The opening shots in a £34,000 employment battle between a pink-haired salon owner and a headscarf-wearing Muslim stylist were fired yesterday with an accusation of “blatant” religious discrimination.
Bushra Noah, 19, is claiming that amount in compensation after being turned down for a job at the Wedge salon, which specialises in “urban, edgy and funky” cuts.
Owner Sarah Desrosiers, 32, says it is an “absolutely basic” job requirement that stylists should have their hair on show if they are to cut other people’s. She says she faces financial ruin if she loses the case.
But Miss Noah argued: “I know my punk from my funk and my urban from my trendy.
“The fact that I wear a headscarf does not mean that I cannot assist in an alternative form of hairdressing. It is essential to my religion and is non-negotiable. I have been wearing it from the age of 13 and I had never suffered from such blatant discrimination until I visited Miss Desrosiers.”
Miss Noah, who is British-born and lives in Acton, West London, admitted she had been turned down by other salons since the interview in March last year, but denied she had been rejected for up to 25 jobs.
She told a tribunal in central London how her interview at Wedge, at King’s Cross, left her devastated.
She said: “Miss Desrosiers looked at me in shock. She asked me if I wore my headscarf all the time and I explained that I did. She asked me if I ever took it off and I said that I only took it off at home.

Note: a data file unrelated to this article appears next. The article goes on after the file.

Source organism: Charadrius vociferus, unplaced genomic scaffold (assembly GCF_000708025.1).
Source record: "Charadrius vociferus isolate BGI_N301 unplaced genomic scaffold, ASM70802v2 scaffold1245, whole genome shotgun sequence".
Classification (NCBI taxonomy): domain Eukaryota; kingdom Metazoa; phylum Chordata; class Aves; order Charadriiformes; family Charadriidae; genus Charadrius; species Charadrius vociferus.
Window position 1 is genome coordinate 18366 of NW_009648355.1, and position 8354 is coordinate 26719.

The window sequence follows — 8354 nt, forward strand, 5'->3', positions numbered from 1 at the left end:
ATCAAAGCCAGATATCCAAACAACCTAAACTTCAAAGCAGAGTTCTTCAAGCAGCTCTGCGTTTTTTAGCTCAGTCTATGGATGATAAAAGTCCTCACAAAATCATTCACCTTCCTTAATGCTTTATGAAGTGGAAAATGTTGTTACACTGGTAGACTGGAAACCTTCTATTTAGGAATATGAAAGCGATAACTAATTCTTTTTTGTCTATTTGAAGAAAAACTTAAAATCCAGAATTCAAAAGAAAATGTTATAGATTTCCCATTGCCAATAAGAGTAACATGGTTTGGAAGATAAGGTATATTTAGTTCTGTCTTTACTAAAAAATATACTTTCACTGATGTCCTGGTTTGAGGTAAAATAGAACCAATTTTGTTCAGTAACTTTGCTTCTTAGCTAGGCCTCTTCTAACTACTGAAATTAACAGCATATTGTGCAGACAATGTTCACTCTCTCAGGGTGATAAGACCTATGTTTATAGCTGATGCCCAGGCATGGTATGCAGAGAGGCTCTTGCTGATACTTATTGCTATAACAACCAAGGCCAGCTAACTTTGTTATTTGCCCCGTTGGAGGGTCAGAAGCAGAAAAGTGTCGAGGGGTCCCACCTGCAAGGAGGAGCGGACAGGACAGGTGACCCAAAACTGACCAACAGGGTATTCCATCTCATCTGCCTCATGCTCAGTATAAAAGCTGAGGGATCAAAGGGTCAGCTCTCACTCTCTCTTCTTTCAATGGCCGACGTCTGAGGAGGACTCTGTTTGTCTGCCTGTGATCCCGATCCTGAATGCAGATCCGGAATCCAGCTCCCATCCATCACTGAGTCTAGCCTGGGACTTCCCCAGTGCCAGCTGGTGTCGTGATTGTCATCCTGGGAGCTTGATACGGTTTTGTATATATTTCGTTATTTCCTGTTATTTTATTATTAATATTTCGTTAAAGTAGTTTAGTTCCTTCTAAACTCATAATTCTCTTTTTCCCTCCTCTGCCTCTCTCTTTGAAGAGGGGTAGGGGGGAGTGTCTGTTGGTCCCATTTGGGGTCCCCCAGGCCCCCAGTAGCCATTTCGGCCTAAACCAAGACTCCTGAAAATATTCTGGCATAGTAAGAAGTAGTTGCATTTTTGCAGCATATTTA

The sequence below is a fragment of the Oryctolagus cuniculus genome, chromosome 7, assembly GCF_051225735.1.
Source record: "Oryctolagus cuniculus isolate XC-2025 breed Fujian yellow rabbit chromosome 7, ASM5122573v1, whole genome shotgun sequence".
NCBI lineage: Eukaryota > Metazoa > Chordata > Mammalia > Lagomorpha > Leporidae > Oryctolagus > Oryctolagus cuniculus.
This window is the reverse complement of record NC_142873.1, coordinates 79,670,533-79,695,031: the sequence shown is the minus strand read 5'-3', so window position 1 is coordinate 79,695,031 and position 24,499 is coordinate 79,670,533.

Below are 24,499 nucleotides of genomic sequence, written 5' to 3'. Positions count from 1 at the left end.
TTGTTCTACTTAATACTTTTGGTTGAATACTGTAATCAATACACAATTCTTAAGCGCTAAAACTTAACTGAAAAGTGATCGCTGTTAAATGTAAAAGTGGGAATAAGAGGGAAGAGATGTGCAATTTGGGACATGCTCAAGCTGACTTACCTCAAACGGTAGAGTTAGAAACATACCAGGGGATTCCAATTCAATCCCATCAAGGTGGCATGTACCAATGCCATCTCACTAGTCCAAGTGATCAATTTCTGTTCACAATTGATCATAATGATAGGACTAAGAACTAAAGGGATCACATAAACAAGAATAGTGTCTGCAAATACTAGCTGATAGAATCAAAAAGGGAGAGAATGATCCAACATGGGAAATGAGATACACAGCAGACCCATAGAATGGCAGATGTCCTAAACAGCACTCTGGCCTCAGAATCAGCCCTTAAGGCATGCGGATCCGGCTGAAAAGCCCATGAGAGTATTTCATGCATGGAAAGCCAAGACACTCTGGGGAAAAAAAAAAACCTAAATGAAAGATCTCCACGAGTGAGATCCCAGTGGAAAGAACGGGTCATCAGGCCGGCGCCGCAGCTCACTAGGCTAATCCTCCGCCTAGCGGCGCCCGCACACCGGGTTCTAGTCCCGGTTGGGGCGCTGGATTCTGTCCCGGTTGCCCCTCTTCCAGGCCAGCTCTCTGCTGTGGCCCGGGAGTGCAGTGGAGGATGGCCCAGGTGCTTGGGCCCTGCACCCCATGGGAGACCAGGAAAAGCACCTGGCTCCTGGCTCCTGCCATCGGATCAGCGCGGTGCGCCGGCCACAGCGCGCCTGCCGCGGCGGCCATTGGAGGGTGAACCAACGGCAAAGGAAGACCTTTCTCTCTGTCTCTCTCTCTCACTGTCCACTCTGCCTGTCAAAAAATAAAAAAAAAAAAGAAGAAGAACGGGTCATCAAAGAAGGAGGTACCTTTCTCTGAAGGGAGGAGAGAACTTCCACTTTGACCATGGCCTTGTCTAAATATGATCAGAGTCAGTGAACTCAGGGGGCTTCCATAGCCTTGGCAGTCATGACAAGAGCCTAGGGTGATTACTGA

“She said as this is a hair salon it was essential that I did not wear a headscarf. Miss Desrosiers then said how uncomfortable she felt with me being around. I wasn’t sure how to respond. I was extremely offended.
“It was hard to hold myself together and I was gripping the chair as I spoke.
“Miss Desrosiers told me I should have told her over the phone that I wore a headscarf.”
Miss Noah, who has an NVQ in hairdressing and once won a L’Oreal competition, said she wore her headscarf while cutting hair in another salon for two years until leaving in June 2006 to get married in Syria.
She said: “I understand that Miss Desrosiers has more than one tattoo on her body but that should not mean that anyone who works for her has to be a similar way and type.”
Miss Noah originally claimed over £15,000 in compensation for injury to her feelings and lost earnings. But she more than doubled her claim after coverage of the case, saying she had received hate mail.
Speaking ahead of the hearing, Miss Desrosiers, from Hackney, East London, said she was “staggered” by the scale of the claim.
“This court case has turned my life upside down and it is all over a quick, five-minute interview,” she said.
“This girl is suing me for more than I earn in a year. I am a small business and have only had my salon a year and a half. I am prepared to stand up in court but if I lose this lawsuit, my whole business will fold.
“To me, it’s absolutely basic that people should be able to see the stylist’s hair. It has nothing to do with religion.
“I now feel like I have been branded a racist. I have never discriminated against Muslims. My name is being dragged through the mud.”
The hearing is due to last three days.
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